will revise the stories we wrote for homework. For each step,
the teacher will guide you. Listen carefully to each
instruction, write as requested, and be prepared to share your
results with the class. If you have not done the homework, write
sentences according to the instructions below.
1. Read your first five
sentences. Do you give the setting? If yes, add one or two new
sentences describing the setting. If no, add four sentences of
setting to your story.
2. Read the sentences where the
main character is introduced. Are the sentences clear? Make one
simple sentence into a compound or complex (if you have strong
sentences already, add a simple sentence instead). If you have
forgotten to introduce the main character, introduce him or her
3. Read the sentences about the
other characters in your story. For each character, add one
sentence of dialogue OR revise your dialogue to make it clearer.
4. Check your paragraphing. Have
you started a new paragraph when a character speaks for the
first time? Find and mark all the paragraphs. Is it clear,
always, who is speaking?
5. Find places where we have
information on the child's point of view. Have you shown a
child's point of view clearly? If not, write one sentence that
shows the thinking of the child in your story. If yes, improve
or revise one (or more) sentences written to show this point of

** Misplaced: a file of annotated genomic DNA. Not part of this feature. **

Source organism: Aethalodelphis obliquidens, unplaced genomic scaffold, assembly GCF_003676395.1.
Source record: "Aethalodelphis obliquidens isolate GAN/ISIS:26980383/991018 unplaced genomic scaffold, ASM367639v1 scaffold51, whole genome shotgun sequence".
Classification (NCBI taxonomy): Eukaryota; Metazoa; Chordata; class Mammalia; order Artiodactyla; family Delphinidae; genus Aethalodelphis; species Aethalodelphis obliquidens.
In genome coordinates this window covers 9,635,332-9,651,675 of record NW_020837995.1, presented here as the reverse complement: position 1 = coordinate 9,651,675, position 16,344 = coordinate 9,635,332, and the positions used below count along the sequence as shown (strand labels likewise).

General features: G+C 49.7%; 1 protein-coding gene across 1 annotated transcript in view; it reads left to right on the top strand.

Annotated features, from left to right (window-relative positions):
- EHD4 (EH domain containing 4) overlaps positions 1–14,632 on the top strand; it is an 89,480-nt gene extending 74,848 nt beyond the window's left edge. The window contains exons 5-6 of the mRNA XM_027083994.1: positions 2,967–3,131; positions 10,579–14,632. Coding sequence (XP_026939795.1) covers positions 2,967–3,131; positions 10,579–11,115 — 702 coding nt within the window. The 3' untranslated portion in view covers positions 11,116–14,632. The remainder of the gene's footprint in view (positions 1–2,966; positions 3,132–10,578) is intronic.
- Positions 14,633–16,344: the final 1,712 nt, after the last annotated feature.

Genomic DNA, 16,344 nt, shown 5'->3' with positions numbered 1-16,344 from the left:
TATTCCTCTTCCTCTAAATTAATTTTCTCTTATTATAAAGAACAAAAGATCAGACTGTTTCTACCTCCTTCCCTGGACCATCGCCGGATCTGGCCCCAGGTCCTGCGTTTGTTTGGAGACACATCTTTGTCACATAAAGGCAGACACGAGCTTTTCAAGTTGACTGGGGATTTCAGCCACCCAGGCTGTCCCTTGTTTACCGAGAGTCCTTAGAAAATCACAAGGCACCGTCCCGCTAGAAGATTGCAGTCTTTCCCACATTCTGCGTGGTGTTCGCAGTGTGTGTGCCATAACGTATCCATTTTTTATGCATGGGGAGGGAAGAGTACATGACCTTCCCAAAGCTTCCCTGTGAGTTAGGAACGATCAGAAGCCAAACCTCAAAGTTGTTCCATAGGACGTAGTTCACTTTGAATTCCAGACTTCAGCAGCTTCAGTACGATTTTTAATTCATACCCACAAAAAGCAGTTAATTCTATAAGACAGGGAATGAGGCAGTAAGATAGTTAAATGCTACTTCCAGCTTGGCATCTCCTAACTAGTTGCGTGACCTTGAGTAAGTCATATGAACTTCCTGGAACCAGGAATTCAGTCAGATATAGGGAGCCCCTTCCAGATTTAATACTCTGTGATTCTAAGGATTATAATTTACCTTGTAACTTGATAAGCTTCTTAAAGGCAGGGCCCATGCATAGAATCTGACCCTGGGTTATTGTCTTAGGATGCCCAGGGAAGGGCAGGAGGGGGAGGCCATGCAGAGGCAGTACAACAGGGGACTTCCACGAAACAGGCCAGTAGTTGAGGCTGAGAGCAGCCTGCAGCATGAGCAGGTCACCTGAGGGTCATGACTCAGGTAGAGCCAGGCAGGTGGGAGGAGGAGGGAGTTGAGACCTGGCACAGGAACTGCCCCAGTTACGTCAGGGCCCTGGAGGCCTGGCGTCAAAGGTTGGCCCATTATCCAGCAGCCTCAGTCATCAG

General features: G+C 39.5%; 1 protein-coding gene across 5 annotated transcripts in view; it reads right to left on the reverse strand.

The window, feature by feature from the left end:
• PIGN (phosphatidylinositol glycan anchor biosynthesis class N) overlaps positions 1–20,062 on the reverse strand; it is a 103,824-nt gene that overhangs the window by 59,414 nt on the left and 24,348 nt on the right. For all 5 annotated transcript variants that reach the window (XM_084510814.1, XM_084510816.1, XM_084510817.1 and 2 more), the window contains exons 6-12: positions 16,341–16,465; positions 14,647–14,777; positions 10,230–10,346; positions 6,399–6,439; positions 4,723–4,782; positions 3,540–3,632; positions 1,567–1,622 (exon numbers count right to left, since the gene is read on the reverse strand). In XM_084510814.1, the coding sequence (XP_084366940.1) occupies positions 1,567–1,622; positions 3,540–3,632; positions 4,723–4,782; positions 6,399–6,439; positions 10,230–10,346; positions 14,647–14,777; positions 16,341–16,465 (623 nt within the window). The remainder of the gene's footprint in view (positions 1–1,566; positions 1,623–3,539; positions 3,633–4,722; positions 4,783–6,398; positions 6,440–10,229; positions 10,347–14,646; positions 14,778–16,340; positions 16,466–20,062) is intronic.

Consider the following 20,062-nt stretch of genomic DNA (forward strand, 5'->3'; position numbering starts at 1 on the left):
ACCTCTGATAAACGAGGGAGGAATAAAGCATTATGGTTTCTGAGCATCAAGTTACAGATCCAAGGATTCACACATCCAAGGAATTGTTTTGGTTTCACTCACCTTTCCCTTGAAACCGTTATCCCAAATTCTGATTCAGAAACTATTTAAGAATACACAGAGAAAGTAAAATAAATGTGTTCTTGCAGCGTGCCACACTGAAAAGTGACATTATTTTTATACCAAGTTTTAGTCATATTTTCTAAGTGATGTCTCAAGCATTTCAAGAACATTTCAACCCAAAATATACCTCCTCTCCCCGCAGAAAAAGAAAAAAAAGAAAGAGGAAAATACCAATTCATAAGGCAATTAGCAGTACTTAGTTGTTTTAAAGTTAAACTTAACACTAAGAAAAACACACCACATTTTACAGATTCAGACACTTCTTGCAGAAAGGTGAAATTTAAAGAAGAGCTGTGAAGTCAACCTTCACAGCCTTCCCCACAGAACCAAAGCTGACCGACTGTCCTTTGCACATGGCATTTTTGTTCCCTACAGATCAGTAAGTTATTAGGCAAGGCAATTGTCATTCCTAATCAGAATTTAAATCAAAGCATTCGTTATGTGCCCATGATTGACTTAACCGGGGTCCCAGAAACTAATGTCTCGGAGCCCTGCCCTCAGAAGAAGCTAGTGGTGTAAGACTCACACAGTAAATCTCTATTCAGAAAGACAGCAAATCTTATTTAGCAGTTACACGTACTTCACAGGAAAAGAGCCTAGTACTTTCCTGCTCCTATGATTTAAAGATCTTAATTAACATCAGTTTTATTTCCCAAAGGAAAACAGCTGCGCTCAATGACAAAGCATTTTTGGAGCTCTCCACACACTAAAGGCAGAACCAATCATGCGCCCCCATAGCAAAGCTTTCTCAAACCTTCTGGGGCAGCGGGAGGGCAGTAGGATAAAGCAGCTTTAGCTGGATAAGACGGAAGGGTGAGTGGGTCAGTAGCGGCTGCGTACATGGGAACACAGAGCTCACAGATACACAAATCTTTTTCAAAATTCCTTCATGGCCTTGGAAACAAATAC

Finish all revisions done in
class. Hand in a clean copy on March 16.
NOTE: The Unit Two: Sentences
Review Test from Level H Vocabulary
will be given at the March 23 class.
title could mean many things, so we are interested immediately
in what is the "false alarm."
comes after the story, usually. If you write a clear story,
the title will come to you. Often, movies have a different
title when in production.
learns: about responsibility for her little brother by making
some kind some of mistake.
learns: she learns to overcome her fear. She's afraid of the
water but in front of other smaller and younger children she
is able to go in.
learns: Not to trust strangers.
guess that a child might eat too much in this story. It might
be funny. That is an attractive thought.
learns: something about curiosity.
The child learns to listen and obey her mom.
stories you need something to get the story started and help
the reader to get curious.